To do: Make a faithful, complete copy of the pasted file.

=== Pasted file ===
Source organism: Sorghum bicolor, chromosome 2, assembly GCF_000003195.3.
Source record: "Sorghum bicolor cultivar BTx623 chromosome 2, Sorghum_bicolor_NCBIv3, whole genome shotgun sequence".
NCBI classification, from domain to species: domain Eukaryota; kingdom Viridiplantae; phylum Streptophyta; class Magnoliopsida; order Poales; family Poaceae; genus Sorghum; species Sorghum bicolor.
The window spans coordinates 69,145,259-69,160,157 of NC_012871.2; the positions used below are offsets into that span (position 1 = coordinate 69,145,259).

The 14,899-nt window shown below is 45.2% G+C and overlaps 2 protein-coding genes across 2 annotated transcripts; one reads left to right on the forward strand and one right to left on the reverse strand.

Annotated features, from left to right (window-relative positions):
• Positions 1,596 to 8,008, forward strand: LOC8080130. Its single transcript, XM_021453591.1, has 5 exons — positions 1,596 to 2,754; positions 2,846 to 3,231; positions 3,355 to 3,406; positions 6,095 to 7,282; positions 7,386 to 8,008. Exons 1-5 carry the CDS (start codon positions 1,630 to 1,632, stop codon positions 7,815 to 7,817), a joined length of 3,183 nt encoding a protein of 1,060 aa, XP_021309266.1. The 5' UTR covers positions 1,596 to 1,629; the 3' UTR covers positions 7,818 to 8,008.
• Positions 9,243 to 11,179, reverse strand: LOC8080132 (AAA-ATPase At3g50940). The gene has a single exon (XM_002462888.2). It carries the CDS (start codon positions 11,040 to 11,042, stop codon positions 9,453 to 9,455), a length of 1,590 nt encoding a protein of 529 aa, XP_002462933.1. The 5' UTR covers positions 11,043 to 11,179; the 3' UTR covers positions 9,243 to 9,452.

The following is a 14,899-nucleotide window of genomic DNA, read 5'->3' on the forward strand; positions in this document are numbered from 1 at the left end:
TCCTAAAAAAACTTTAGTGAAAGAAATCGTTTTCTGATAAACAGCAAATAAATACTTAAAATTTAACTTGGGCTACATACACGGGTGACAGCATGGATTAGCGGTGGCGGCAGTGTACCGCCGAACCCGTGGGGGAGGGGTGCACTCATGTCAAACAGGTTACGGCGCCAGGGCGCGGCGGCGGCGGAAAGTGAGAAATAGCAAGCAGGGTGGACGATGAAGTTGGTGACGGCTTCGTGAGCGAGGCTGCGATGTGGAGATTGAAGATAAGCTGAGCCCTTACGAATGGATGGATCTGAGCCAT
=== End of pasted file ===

Source organism: Sorghum bicolor, chromosome 2, assembly GCF_000003195.3.
Source record: "Sorghum bicolor cultivar BTx623 chromosome 2, Sorghum_bicolor_NCBIv3, whole genome shotgun sequence".
NCBI classification, from domain to species: domain Eukaryota; kingdom Viridiplantae; phylum Streptophyta; class Magnoliopsida; order Poales; family Poaceae; genus Sorghum; species Sorghum bicolor.
The window spans coordinates 69,145,259-69,160,157 of NC_012871.2; the positions used below are offsets into that span (position 1 = coordinate 69,145,259).

The 14,899-nt window shown below is 45.2% G+C and overlaps 2 protein-coding genes across 2 annotated transcripts; one reads left to right on the forward strand and one right to left on the reverse strand.

Annotated features, from left to right (window-relative positions):
• Positions 1,596 to 8,008, forward strand: LOC8080130. Its single transcript, XM_021453591.1, has 5 exons — positions 1,596 to 2,754; positions 2,846 to 3,231; positions 3,355 to 3,406; positions 6,095 to 7,282; positions 7,386 to 8,008. Exons 1-5 carry the CDS (start codon positions 1,630 to 1,632, stop codon positions 7,815 to 7,817), a joined length of 3,183 nt encoding a protein of 1,060 aa, XP_021309266.1. The 5' UTR covers positions 1,596 to 1,629; the 3' UTR covers positions 7,818 to 8,008.
• Positions 9,243 to 11,179, reverse strand: LOC8080132 (AAA-ATPase At3g50940). The gene has a single exon (XM_002462888.2). It carries the CDS (start codon positions 11,040 to 11,042, stop codon positions 9,453 to 9,455), a length of 1,590 nt encoding a protein of 529 aa, XP_002462933.1. The 5' UTR covers positions 11,043 to 11,179; the 3' UTR covers positions 9,243 to 9,452.

The following is a 14,899-nucleotide window of genomic DNA, read 5'->3' on the forward strand; positions in this document are numbered from 1 at the left end:
TCCTAAAAAAACTTTAGTGAAAGAAATCGTTTTCTGATAAACAGCAAATAAATACTTAAAATTTAACTTGGGCTACATACACGGGTGACAGCATGGATTAGCGGTGGCGGCAGTGTACCGCCGAACCCGTGGGGGAGGGGTGCACTCATGTCAAACAGGTTACGGCGCCAGGGCGCGGCGGCGGCGGAAAGTGAGAAATAGCAAGCAGGGTGGACGATGAAGTTGGTGACGGCTTCGTGAGCGAGGCTGCGATGTGGAGATTGAAGATAAGCTGAGCCCTTACGAATGGATGGATCTGAGCCAT